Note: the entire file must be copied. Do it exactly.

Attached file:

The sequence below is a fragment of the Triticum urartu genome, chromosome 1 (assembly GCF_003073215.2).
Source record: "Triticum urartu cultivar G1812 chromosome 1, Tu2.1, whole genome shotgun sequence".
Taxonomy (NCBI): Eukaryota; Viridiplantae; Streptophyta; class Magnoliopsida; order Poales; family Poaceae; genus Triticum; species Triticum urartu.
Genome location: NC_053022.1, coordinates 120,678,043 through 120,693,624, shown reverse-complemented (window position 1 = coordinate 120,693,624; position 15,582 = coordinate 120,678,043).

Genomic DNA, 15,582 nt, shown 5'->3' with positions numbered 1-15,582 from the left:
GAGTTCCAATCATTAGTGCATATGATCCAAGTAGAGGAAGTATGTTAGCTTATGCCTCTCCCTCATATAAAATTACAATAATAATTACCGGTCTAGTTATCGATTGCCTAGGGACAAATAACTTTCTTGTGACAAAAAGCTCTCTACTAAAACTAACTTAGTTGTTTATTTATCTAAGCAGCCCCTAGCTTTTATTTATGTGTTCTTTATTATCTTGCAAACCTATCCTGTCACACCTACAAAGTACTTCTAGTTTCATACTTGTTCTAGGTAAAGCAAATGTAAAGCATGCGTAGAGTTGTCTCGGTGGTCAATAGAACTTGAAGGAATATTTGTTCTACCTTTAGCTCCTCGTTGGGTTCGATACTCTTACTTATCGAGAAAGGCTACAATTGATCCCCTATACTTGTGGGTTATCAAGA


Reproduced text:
The sequence below is a fragment of the Triticum urartu genome, chromosome 1 (assembly GCF_003073215.2).
Source record: "Triticum urartu cultivar G1812 chromosome 1, Tu2.1, whole genome shotgun sequence".
Taxonomy (NCBI): Eukaryota; Viridiplantae; Streptophyta; class Magnoliopsida; order Poales; family Poaceae; genus Triticum; species Triticum urartu.
Genome location: NC_053022.1, coordinates 120,678,043 through 120,693,624, shown reverse-complemented (window position 1 = coordinate 120,693,624; position 15,582 = coordinate 120,678,043).

Genomic DNA, 15,582 nt, shown 5'->3' with positions numbered 1-15,582 from the left:
GAGTTCCAATCATTAGTGCATATGATCCAAGTAGAGGAAGTATGTTAGCTTATGCCTCTCCCTCATATAAAATTACAATAATAATTACCGGTCTAGTTATCGATTGCCTAGGGACAAATAACTTTCTTGTGACAAAAAGCTCTCTACTAAAACTAACTTAGTTGTTTATTTATCTAAGCAGCCCCTAGCTTTTATTTATGTGTTCTTTATTATCTTGCAAACCTATCCTGTCACACCTACAAAGTACTTCTAGTTTCATACTTGTTCTAGGTAAAGCAAATGTAAAGCATGCGTAGAGTTGTCTCGGTGGTCAATAGAACTTGAAGGAATATTTGTTCTACCTTTAGCTCCTCGTTGGGTTCGATACTCTTACTTATCGAGAAAGGCTACAATTGATCCCCTATACTTGTGGGTTATCAAGA